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Navy begins probe into collision of U.S. destroyer in Southeast Asia, 10 sailors missing, 5 injured

The U.S. Navy Arleigh Burke-class guided-missile destroyer USS John S. McCain maneuvers alongside the amphibious assault ship USS Bonhomme Richard for a refueling-at-sea in the Philippine Sea June 14. Ten of the ship's sailors are missing after a collision Monday, Aug. 21. (Reuters)

SEOUL — A U.S. Navy investigation is now underway into how the USS John S. McCain collided with an oil tanker three times its size off the Strait of Malacca early Monday morning, Aug. 21, as the search for 10 missing sailors continues.

The guided-missile destroyer is now at the Changi Naval Base in Singapore, and photos show it has a large hole in its side at the waterline.

This was the second time in two months that a Navy destroyer based at the 7th Fleet's home port of Yokosuka, Japan, has been involved in a collision at sea, and this latest incident bears similarities. Seven sailors were killed when the USS Fitzgerald collided with a container ship south of Japan in June, which also led to flooding in berthing compartments.

The search continues for 10 sailors missing after the collision, which caused significant damage to the hull, flooded nearby compartments, including crew berthing, machinery, and communications rooms, the 7th Fleet said in a statement.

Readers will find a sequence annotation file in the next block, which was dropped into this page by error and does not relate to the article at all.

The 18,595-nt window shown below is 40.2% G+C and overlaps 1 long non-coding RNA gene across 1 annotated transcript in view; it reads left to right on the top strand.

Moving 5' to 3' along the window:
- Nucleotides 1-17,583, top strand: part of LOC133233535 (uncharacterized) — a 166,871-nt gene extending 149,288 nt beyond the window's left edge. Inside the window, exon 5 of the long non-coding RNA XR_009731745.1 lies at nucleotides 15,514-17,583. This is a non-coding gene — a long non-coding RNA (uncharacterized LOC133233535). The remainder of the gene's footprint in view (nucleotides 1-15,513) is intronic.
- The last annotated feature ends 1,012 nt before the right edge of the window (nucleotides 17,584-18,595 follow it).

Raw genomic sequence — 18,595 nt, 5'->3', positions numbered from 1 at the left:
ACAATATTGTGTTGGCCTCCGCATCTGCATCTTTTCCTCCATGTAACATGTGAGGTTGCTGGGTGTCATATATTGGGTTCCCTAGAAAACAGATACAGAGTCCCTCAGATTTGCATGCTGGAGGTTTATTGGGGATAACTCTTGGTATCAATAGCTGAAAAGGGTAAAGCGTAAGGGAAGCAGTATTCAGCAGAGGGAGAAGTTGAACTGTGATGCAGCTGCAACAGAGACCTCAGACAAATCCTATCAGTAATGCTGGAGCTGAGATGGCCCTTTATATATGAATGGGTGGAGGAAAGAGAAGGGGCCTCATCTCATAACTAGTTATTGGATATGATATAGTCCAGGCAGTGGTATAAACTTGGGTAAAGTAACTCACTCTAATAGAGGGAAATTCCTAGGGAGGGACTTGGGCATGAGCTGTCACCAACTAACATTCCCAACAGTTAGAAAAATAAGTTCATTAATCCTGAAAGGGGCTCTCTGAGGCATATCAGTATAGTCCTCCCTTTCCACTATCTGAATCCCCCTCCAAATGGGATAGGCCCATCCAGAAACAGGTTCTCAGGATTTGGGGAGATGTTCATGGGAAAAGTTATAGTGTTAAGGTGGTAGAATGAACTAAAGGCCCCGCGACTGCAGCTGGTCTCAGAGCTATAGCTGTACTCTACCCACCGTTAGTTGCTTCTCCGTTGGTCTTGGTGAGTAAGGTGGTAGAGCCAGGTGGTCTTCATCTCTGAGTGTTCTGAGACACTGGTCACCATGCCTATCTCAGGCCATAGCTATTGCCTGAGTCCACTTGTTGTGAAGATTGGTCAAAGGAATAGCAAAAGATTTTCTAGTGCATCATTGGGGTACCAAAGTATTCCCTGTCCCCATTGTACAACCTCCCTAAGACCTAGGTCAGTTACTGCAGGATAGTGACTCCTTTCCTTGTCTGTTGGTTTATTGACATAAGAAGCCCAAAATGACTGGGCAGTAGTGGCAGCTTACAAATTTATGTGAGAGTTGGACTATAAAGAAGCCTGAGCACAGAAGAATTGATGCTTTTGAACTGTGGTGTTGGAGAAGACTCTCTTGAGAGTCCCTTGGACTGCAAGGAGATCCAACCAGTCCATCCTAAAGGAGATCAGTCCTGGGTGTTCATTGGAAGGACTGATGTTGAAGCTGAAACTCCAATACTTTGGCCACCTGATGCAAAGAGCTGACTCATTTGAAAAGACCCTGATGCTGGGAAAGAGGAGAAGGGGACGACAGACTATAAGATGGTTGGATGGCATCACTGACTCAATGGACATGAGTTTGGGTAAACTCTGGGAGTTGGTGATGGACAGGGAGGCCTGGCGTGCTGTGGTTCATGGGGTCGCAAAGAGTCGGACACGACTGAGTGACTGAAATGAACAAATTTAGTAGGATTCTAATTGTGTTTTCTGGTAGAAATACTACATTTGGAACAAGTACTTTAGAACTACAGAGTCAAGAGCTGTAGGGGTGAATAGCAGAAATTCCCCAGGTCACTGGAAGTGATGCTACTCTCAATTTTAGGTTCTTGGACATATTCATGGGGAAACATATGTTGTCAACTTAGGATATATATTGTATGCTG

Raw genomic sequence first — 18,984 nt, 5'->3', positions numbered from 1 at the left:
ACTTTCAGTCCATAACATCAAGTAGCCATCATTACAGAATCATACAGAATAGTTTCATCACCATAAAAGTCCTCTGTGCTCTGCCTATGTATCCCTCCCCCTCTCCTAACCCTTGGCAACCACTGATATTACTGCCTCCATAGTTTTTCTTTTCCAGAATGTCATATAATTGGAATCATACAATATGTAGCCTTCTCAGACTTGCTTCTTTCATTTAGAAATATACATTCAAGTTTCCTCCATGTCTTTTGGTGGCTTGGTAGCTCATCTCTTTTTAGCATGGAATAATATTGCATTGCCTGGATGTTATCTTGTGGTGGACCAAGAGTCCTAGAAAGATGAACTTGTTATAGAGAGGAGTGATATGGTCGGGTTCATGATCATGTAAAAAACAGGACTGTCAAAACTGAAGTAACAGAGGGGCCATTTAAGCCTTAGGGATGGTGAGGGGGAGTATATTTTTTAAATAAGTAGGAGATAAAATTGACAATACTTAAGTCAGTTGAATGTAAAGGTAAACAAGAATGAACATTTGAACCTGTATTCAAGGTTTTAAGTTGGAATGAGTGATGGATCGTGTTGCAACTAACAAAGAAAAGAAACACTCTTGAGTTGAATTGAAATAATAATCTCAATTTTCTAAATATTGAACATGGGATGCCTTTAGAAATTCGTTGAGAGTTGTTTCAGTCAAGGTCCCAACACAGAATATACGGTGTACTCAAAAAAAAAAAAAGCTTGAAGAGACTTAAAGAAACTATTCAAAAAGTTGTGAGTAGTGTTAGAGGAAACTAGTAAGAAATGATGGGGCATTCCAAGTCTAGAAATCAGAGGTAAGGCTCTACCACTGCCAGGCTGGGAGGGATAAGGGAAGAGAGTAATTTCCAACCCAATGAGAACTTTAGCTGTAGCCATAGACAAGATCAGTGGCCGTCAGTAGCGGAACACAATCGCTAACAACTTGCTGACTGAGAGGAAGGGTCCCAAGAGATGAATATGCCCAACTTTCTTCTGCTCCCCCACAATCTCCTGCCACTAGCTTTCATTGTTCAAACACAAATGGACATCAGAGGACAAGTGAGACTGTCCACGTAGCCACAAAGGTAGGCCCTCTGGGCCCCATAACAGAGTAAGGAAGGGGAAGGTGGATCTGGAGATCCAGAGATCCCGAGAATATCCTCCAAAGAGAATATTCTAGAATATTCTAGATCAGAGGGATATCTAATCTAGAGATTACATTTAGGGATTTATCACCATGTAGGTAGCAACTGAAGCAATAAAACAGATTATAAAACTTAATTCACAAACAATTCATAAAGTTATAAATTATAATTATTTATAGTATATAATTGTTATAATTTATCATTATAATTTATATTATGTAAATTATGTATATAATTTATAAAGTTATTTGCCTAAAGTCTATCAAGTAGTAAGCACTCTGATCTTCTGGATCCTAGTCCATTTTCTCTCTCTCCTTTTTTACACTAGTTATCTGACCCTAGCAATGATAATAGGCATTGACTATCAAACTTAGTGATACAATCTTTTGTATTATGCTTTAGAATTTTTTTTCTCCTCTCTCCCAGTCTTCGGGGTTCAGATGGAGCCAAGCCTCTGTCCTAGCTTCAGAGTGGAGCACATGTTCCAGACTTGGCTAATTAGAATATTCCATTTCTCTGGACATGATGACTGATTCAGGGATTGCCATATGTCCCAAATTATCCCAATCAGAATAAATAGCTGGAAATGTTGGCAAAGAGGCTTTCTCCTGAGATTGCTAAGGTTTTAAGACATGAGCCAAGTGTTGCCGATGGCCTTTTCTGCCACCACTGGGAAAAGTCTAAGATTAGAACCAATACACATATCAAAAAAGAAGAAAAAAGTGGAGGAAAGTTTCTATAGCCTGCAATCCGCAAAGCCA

"Damage control efforts by the crew halted further flooding," the statement said.

Four sailors were medically evacuated from the McCain by a Singapore Armed Forces helicopter and are now in a hospital in Singapore being treated for injuries that were not life-threatening. A fifth sailor who was injured did not require further medical attention, it said.

The McCain, an Arleigh Burke-class destroyer, had been on its way to a routine port visit in Singapore after patrolling in the South China Sea. Shipping data showed the Liberian-flagged merchant vessel Alnic MC was also on its way to Singapore when the ships collided east of the Strait of Malacca at 5:24 a.m. local time, while it was still dark.